book cover of The Man Who Knew Coolidge

The Man Who Knew Coolidge

(1928)
A novel by

 
 
The Man Who Knew Coolidge (subtitled "Being the Soul of Lowell Schmaltz, Constructive and Nordic Citizen") is recounted in a series of six long, uninterrupted monologues by the sub-titular Schmalz. As the reader progresses through each, Schmalz gradually reveals additional details about his background, circumstances, and character. Intended by Lewis as a light intermission between the more substantial Elmer Gantry and his 1929 novel, Dodsworth, The Man Who Knew Coolidge is written in a lighter and more humorous vein than Lewis' best-remembered novels of the 1920s.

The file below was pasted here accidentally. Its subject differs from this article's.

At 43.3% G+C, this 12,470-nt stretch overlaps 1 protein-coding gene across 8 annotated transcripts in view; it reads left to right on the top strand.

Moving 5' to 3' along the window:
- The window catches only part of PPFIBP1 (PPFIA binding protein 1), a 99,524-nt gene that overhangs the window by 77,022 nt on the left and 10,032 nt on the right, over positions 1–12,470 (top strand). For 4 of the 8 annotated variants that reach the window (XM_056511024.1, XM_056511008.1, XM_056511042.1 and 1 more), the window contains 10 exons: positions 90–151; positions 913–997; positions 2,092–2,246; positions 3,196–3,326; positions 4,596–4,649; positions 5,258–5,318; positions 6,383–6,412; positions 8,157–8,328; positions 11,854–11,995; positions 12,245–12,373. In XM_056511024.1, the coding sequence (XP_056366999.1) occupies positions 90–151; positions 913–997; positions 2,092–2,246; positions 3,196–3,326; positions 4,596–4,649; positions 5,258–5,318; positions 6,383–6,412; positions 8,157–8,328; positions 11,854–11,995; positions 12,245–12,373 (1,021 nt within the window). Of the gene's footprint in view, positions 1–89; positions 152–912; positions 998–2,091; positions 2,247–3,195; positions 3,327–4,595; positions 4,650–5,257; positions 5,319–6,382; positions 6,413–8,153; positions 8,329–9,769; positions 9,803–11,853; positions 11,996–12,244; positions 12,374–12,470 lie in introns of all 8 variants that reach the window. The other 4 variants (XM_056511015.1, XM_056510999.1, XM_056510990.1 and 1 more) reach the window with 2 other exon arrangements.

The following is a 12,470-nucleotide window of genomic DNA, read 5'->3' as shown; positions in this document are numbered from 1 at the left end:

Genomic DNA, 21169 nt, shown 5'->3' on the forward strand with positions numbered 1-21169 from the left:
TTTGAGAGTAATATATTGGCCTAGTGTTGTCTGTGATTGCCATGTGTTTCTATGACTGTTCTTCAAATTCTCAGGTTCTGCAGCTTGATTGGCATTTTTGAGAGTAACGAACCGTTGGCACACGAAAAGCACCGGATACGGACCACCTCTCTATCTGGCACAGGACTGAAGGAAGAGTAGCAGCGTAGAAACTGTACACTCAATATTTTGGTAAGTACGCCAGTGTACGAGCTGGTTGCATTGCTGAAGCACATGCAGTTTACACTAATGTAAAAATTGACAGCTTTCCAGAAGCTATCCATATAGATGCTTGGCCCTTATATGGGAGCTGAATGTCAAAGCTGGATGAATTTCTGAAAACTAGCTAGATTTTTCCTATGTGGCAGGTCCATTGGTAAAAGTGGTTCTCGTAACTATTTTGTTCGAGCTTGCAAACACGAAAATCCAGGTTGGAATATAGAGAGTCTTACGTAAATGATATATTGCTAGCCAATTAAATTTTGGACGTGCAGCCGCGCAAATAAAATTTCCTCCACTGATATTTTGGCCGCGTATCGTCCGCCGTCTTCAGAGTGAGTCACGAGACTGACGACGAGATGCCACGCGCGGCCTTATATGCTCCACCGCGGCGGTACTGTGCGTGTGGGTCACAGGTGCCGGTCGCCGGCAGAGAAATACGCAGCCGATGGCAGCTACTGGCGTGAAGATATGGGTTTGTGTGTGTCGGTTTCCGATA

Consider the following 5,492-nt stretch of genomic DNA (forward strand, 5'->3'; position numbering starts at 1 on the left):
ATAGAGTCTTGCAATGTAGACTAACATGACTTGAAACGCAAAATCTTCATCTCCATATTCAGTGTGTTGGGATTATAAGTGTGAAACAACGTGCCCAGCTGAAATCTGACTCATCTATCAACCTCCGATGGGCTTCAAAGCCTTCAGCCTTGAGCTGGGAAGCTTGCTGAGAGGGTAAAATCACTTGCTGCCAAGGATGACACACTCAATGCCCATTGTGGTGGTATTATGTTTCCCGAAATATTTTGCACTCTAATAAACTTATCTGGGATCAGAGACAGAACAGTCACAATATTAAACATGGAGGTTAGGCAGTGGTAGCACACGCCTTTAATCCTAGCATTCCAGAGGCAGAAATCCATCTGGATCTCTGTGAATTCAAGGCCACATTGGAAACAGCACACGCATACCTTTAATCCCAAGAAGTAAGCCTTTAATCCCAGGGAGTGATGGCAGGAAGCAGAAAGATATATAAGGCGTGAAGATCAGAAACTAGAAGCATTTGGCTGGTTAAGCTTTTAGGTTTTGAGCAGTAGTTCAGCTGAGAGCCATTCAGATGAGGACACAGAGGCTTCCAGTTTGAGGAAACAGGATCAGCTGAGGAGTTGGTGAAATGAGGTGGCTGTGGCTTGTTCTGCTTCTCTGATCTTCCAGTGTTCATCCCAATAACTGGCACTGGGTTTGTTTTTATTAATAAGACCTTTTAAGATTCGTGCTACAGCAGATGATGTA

Used availability for Sinclair Lewis's The Man Who Knew Coolidge